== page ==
Also, I think Rubio has a bad case of Obama envy. Obama did some college teaching, then he became president while serving his first term in the Senate during his forties -- why can't Rubio? We also see Rubio's Obama envy in this story:
On paper, Marco Rubio would only have one more year as a state legislator and two more years in the U.S. Senate than President Obama did when he took office in 2008, but the Florida senator is arguing that he has far more experience.

In an interview on the Hugh Hewitt radio show, dismissed Mr. Obama's experience as "a handful of years as a backbencher in the state legislature followed by a handful of years in the Senate," and he characterized the president's time in the senate as "not really doing anything serious about any major issues."

He also suggested that Mr. Obama's pitch as the "this young candidate that was going to bring about generational change in our policies" was misleading, since he "got elected and basically pursued the same tired, big government ideas of the last 60 years."
In the Hewitt interview, Rubio went on to say that he has real experience, not like that young whippersnapper Obama a decade ago:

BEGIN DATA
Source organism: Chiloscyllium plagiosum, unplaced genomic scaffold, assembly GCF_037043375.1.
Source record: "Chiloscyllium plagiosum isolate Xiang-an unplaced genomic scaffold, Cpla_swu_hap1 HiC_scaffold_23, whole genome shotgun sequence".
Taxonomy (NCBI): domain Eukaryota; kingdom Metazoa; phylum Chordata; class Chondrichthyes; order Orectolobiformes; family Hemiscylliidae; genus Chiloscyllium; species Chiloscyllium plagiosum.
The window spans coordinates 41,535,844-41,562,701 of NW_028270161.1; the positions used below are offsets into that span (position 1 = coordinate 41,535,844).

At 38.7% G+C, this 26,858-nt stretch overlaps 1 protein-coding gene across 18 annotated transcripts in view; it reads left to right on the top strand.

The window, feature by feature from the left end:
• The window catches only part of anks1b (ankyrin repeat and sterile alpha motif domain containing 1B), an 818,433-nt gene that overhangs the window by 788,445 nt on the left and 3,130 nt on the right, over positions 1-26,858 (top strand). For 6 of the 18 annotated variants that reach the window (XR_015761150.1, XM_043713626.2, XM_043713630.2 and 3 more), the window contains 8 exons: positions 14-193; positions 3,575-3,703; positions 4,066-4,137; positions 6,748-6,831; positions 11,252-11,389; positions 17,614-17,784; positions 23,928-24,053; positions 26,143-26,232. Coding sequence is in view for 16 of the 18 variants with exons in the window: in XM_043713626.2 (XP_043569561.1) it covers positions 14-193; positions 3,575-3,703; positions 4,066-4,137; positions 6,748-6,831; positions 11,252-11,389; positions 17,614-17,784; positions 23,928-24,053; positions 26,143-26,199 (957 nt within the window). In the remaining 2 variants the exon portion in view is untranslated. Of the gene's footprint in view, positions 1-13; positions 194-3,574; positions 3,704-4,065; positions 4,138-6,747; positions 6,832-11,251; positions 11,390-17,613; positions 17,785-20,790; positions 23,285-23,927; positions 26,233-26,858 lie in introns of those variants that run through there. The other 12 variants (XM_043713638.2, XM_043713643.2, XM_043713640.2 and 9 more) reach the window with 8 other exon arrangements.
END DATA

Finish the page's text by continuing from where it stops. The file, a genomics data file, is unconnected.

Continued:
MR: ... As I look at my own considerations, I’m reminded that I served nine years in the Florida legislature, the third-largest state in the country. I was its presiding officer for two years, and also ran the Florida House from and administrative point of view, served four years in the Senate where I have dedicated significant amount of time to both travel and study and actually involved in shaping the policies on everything from the Western Hemisphere to policies in Asia. And I think that obviously not just me, but there are others as well out there running who’ll bring to the table characteristics that are much different from the person who currently occupies the office.
You know what? I actually think this will work for Rubio. I think he'll get way more votes for in the 2016 presidential primaries than Barack Obama.


mlbxxxxxx said...

Maybe he's trying to develop a little appearance of gravitas. He always comes off as kind of callow to me.

Victor said...

I think our conservatives believe Moses must have been drunk when he left off what really should have been the First Commandment:

Thou Shall Not Tax!

Victor said...

Rubio might want to let well enough alone, and let most people think he's an empty-suit, rather than prove to them that he's a suit-dummy!

oc democrat said...

Just Strategerizing here, BUTT:

A few years ago, it was mentioned that the Koch brothers were trying to look like CHAMPS helping build a
school at FSU, but they played FSU as CHUMPS by allowing the Kochs to pick Professors for Their school.

FSU, FUI, every school in Florida seems to sound the SAME!

oc democrat said...

Even FIU sounds the same!

Ten Bears said...

Pandering to a population of vocational alumni, notably business majors, who count themselves among the literate, though in reality they are naught but trained monkeys. Little Eeichmen.

Tea Baggers.